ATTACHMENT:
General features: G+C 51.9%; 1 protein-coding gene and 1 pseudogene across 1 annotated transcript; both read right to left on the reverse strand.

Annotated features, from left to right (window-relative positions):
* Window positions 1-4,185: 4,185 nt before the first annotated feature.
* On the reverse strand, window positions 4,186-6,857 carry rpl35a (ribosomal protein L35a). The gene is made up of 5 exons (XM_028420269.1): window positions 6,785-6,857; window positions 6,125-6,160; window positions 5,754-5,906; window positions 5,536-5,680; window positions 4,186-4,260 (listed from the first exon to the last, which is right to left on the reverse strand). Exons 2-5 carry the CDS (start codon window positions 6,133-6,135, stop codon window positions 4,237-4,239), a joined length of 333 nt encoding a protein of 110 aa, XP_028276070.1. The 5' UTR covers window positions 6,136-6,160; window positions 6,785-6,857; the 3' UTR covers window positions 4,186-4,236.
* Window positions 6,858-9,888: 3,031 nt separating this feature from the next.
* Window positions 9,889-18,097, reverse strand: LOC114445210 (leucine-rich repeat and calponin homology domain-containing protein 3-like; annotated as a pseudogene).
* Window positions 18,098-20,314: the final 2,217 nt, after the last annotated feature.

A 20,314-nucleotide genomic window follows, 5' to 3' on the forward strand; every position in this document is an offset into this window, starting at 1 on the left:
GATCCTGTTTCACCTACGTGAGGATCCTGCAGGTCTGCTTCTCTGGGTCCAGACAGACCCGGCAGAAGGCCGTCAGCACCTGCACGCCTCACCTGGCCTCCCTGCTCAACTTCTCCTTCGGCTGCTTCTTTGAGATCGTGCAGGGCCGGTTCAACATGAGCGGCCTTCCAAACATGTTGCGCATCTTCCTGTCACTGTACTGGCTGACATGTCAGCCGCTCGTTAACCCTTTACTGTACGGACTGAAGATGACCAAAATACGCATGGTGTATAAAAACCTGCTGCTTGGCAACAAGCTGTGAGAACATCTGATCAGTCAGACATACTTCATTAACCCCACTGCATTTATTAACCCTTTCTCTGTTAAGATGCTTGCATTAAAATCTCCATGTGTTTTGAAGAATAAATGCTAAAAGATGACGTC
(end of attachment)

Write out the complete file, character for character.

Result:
General features: G+C 51.9%; 1 protein-coding gene and 1 pseudogene across 1 annotated transcript; both read right to left on the reverse strand.

Annotated features, from left to right (window-relative positions):
* Window positions 1-4,185: 4,185 nt before the first annotated feature.
* On the reverse strand, window positions 4,186-6,857 carry rpl35a (ribosomal protein L35a). The gene is made up of 5 exons (XM_028420269.1): window positions 6,785-6,857; window positions 6,125-6,160; window positions 5,754-5,906; window positions 5,536-5,680; window positions 4,186-4,260 (listed from the first exon to the last, which is right to left on the reverse strand). Exons 2-5 carry the CDS (start codon window positions 6,133-6,135, stop codon window positions 4,237-4,239), a joined length of 333 nt encoding a protein of 110 aa, XP_028276070.1. The 5' UTR covers window positions 6,136-6,160; window positions 6,785-6,857; the 3' UTR covers window positions 4,186-4,236.
* Window positions 6,858-9,888: 3,031 nt separating this feature from the next.
* Window positions 9,889-18,097, reverse strand: LOC114445210 (leucine-rich repeat and calponin homology domain-containing protein 3-like; annotated as a pseudogene).
* Window positions 18,098-20,314: the final 2,217 nt, after the last annotated feature.

A 20,314-nucleotide genomic window follows, 5' to 3' on the forward strand; every position in this document is an offset into this window, starting at 1 on the left:
GATCCTGTTTCACCTACGTGAGGATCCTGCAGGTCTGCTTCTCTGGGTCCAGACAGACCCGGCAGAAGGCCGTCAGCACCTGCACGCCTCACCTGGCCTCCCTGCTCAACTTCTCCTTCGGCTGCTTCTTTGAGATCGTGCAGGGCCGGTTCAACATGAGCGGCCTTCCAAACATGTTGCGCATCTTCCTGTCACTGTACTGGCTGACATGTCAGCCGCTCGTTAACCCTTTACTGTACGGACTGAAGATGACCAAAATACGCATGGTGTATAAAAACCTGCTGCTTGGCAACAAGCTGTGAGAACATCTGATCAGTCAGACATACTTCATTAACCCCACTGCATTTATTAACCCTTTCTCTGTTAAGATGCTTGCATTAAAATCTCCATGTGTTTTGAAGAATAAATGCTAAAAGATGACGTC